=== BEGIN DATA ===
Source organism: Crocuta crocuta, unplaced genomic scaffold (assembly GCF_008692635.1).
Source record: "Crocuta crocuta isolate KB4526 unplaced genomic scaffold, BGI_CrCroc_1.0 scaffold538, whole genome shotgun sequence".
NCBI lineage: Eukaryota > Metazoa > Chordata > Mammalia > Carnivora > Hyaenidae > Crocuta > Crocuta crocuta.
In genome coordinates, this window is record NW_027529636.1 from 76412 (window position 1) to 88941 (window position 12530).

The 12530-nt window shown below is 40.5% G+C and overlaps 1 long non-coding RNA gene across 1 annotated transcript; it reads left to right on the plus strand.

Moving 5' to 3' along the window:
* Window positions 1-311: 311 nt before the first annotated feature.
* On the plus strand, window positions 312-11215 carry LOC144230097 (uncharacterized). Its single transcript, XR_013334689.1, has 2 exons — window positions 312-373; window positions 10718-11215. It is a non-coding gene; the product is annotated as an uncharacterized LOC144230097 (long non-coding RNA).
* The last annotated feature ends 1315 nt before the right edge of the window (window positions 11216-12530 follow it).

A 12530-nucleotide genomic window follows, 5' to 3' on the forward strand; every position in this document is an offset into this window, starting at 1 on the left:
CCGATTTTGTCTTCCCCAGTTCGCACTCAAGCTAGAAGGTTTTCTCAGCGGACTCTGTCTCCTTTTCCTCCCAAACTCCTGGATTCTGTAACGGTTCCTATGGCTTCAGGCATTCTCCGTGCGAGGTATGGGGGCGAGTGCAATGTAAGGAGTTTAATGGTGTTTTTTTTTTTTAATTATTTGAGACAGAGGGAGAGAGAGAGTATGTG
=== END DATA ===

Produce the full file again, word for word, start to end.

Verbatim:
Source organism: Crocuta crocuta, unplaced genomic scaffold (assembly GCF_008692635.1).
Source record: "Crocuta crocuta isolate KB4526 unplaced genomic scaffold, BGI_CrCroc_1.0 scaffold538, whole genome shotgun sequence".
NCBI lineage: Eukaryota > Metazoa > Chordata > Mammalia > Carnivora > Hyaenidae > Crocuta > Crocuta crocuta.
In genome coordinates, this window is record NW_027529636.1 from 76412 (window position 1) to 88941 (window position 12530).

The 12530-nt window shown below is 40.5% G+C and overlaps 1 long non-coding RNA gene across 1 annotated transcript; it reads left to right on the plus strand.

Moving 5' to 3' along the window:
* Window positions 1-311: 311 nt before the first annotated feature.
* On the plus strand, window positions 312-11215 carry LOC144230097 (uncharacterized). Its single transcript, XR_013334689.1, has 2 exons — window positions 312-373; window positions 10718-11215. It is a non-coding gene; the product is annotated as an uncharacterized LOC144230097 (long non-coding RNA).
* The last annotated feature ends 1315 nt before the right edge of the window (window positions 11216-12530 follow it).

A 12530-nucleotide genomic window follows, 5' to 3' on the forward strand; every position in this document is an offset into this window, starting at 1 on the left:
CCGATTTTGTCTTCCCCAGTTCGCACTCAAGCTAGAAGGTTTTCTCAGCGGACTCTGTCTCCTTTTCCTCCCAAACTCCTGGATTCTGTAACGGTTCCTATGGCTTCAGGCATTCTCCGTGCGAGGTATGGGGGCGAGTGCAATGTAAGGAGTTTAATGGTGTTTTTTTTTTTTAATTATTTGAGACAGAGGGAGAGAGAGAGTATGTG